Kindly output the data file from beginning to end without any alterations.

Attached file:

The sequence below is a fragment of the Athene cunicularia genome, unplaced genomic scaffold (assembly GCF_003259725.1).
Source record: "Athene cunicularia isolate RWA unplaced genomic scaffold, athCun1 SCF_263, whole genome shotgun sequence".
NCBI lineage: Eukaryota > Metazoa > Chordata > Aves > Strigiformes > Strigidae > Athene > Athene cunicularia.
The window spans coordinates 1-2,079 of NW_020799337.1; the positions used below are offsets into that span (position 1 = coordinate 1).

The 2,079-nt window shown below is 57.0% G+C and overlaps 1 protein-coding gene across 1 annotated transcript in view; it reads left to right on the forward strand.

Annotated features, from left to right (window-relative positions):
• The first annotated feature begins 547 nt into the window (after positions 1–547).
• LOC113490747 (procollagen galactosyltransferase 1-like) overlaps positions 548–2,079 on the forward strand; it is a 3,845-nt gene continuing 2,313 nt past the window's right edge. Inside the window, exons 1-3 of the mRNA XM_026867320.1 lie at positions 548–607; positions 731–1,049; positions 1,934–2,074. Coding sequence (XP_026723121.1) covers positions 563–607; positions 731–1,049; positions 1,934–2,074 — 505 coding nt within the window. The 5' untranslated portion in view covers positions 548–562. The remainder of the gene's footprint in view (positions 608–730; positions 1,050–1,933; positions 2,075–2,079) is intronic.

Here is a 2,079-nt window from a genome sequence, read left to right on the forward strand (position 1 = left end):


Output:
The sequence below is a fragment of the Athene cunicularia genome, unplaced genomic scaffold (assembly GCF_003259725.1).
Source record: "Athene cunicularia isolate RWA unplaced genomic scaffold, athCun1 SCF_263, whole genome shotgun sequence".
NCBI lineage: Eukaryota > Metazoa > Chordata > Aves > Strigiformes > Strigidae > Athene > Athene cunicularia.
The window spans coordinates 1-2,079 of NW_020799337.1; the positions used below are offsets into that span (position 1 = coordinate 1).

The 2,079-nt window shown below is 57.0% G+C and overlaps 1 protein-coding gene across 1 annotated transcript in view; it reads left to right on the forward strand.

Annotated features, from left to right (window-relative positions):
• The first annotated feature begins 547 nt into the window (after positions 1–547).
• LOC113490747 (procollagen galactosyltransferase 1-like) overlaps positions 548–2,079 on the forward strand; it is a 3,845-nt gene continuing 2,313 nt past the window's right edge. Inside the window, exons 1-3 of the mRNA XM_026867320.1 lie at positions 548–607; positions 731–1,049; positions 1,934–2,074. Coding sequence (XP_026723121.1) covers positions 563–607; positions 731–1,049; positions 1,934–2,074 — 505 coding nt within the window. The 5' untranslated portion in view covers positions 548–562. The remainder of the gene's footprint in view (positions 608–730; positions 1,050–1,933; positions 2,075–2,079) is intronic.

Here is a 2,079-nt window from a genome sequence, read left to right on the forward strand (position 1 = left end):